1.)  Your first option is to ask the buyer to pay the difference.  This is the best deal for you, the seller, but it usually doesn’t work.  In todays real estate market many buyers are getting USDA (100% financing) loans, and many of the others who are getting FHA (min.3.5% down payment) and Conventional (min 5% down payment) are only putting down the minimum down payments and asking for most of their closing cost to be paid due to lack of funds.  This lack of funds makes it impossible for some home buyers to come up with their down payment and closing cost plus the $15,000 difference in the appraisal.

Many other buyers simply will not come up with the extra funds because they see it as purchasing a home which is upside down in equity based on the appraised value.

2.)  Your second option is to try to reach a mutual agreement with the buyer.   Maybe they will come $7500 out of pocket and you can meet in the middle at $157,500.   This is a better option for many buyers who don’t  have the cash to come up to the full amount over appraised value.  Buyers still have similar concerns as in option one, but it does require less upfront money for the buyer.

Both option one and two may be limited to buyers who have the money and feel that this property is a sound investment despite the appraisal, or they have excess funds and have just really fallen in love with the property.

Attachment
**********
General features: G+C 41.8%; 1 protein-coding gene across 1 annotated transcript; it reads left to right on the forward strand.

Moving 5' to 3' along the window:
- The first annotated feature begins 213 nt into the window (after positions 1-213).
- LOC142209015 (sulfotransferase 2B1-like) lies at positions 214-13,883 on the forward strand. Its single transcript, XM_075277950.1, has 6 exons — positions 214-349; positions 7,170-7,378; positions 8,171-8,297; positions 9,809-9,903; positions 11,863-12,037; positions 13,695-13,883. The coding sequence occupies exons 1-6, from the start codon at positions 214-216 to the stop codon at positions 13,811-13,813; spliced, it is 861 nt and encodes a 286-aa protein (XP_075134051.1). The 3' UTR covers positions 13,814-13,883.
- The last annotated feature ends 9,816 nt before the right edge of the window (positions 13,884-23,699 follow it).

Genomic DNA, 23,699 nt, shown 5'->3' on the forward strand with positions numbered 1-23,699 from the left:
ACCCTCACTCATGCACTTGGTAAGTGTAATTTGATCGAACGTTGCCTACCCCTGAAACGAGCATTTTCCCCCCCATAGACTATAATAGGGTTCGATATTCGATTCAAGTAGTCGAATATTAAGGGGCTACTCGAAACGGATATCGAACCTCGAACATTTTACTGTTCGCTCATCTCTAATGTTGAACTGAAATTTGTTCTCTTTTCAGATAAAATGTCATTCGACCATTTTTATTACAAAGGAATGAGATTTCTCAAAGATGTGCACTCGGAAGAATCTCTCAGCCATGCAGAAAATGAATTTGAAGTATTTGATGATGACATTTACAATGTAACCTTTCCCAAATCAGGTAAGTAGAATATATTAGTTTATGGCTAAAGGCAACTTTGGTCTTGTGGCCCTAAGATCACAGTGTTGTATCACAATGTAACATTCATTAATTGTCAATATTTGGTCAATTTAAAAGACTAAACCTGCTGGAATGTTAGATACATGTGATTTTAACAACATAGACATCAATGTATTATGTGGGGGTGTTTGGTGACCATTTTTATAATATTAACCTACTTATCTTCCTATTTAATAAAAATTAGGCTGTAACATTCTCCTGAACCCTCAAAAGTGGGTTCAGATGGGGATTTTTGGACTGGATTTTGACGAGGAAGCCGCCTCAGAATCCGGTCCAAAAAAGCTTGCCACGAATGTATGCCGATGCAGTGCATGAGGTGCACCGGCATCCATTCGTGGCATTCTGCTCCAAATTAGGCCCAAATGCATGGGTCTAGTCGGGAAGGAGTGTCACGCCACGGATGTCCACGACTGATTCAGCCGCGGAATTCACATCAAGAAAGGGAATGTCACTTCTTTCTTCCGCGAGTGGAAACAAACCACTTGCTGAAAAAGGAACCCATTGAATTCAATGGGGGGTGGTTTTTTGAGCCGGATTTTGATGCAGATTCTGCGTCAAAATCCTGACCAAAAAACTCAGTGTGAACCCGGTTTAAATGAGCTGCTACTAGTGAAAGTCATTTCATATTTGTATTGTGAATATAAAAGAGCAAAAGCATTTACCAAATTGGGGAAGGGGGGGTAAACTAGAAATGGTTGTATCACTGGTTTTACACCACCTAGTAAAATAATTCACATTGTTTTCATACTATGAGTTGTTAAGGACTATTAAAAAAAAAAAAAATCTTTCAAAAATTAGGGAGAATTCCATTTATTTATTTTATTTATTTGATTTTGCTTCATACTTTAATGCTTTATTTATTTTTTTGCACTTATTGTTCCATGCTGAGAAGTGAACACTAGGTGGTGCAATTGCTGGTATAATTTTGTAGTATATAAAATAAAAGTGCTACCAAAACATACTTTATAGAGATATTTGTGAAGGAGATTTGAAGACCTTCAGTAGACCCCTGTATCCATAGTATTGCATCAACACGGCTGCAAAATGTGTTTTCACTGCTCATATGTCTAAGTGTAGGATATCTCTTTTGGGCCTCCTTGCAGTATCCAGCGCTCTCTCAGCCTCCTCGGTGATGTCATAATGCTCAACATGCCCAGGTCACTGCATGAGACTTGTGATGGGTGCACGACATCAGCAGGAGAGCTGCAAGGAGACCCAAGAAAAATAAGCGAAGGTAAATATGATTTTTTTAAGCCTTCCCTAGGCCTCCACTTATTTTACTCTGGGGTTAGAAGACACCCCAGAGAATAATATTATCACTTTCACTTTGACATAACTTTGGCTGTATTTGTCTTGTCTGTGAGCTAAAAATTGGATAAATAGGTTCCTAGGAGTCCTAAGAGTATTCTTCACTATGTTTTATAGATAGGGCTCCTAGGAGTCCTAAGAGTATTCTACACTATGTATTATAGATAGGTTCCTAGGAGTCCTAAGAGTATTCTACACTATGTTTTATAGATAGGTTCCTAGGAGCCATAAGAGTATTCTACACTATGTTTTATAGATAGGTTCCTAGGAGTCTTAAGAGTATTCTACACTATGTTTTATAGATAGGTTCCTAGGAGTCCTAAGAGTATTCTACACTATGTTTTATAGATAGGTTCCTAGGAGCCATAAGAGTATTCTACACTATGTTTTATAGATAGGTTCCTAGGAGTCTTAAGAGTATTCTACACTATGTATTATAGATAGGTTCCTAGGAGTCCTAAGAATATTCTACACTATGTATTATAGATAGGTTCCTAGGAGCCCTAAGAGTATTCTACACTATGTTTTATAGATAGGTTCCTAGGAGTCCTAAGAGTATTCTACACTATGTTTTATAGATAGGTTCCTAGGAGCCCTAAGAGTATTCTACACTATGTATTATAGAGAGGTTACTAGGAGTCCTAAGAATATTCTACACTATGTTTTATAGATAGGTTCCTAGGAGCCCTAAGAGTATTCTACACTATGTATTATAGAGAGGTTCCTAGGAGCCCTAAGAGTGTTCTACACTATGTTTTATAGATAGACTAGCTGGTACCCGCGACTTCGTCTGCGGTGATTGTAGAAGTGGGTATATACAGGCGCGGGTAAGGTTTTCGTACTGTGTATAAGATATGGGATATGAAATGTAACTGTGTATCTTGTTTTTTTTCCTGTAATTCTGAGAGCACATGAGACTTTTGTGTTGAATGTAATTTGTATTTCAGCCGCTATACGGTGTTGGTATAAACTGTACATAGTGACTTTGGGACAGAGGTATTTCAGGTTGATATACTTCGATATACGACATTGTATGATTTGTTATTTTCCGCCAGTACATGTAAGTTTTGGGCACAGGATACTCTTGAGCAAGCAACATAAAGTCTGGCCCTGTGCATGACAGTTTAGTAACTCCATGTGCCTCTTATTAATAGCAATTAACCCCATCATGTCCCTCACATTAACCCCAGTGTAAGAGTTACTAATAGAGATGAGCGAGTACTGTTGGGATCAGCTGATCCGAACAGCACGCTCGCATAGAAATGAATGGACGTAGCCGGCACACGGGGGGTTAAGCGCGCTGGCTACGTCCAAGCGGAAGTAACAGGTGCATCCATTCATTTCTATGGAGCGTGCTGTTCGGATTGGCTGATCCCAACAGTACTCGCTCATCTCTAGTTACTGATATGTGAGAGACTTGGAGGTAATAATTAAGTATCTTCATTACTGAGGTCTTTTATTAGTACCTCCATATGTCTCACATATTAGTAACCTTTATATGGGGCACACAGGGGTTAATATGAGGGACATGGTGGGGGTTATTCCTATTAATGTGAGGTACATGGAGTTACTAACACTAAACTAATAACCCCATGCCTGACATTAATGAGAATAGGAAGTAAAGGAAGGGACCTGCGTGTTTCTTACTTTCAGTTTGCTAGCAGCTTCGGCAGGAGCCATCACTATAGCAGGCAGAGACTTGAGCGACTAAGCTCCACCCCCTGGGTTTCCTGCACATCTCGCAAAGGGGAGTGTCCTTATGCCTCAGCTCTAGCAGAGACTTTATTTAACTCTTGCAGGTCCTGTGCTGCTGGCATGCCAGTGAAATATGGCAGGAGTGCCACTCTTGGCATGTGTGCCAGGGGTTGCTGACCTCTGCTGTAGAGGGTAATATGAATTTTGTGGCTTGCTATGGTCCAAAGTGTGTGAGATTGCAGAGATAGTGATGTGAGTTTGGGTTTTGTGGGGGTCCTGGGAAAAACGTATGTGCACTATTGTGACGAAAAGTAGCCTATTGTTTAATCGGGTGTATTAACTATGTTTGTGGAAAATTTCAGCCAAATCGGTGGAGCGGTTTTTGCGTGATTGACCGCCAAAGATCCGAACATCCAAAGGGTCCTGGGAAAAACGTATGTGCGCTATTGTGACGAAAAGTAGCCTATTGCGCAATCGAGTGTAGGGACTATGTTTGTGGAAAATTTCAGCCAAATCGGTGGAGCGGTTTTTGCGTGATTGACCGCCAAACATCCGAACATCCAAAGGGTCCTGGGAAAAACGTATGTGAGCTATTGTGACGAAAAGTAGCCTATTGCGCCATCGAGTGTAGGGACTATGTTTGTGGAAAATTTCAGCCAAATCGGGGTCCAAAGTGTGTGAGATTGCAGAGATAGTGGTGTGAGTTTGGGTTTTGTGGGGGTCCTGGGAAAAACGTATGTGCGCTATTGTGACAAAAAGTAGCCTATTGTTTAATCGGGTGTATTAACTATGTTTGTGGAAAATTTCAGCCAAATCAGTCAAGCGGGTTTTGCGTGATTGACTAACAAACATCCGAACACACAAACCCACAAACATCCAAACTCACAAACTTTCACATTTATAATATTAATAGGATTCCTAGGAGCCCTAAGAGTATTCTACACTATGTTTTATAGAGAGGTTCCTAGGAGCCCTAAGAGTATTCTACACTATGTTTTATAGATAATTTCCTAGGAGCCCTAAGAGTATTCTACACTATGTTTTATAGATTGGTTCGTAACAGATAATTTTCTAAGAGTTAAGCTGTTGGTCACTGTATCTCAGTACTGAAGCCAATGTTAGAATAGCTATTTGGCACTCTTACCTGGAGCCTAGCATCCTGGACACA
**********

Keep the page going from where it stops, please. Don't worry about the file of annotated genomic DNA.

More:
3.)  Your third option is to lower your sales price to the appraised value.    This option is the most common and there are several reasons for this.   Many of which pertain to the buyers feelings on this as mentioned above. However, the main reason for this is due to the fact that even though an appraisal is a professional opinion of value there are many common statistics that go into finding this value.  Therefore, if you can’t come to an agreement and end up canceling the contract, you will have to wait for another offer and there is a good chance the next appraiser will come to a similar value.    This obviously can be hard for a seller but due to the likelihood of new offers and their appraisals being valued the same, lowering the sales price is usually the best plan of action.

Of course if the appraised value is something you can’t handle then you may need to remove your home from the market and wait until the market catches up.   Just be sure to talk with your Realtor® to see what the price trend is in your market.

 

For questions please fill out the form below and Chris Lee will Contact you.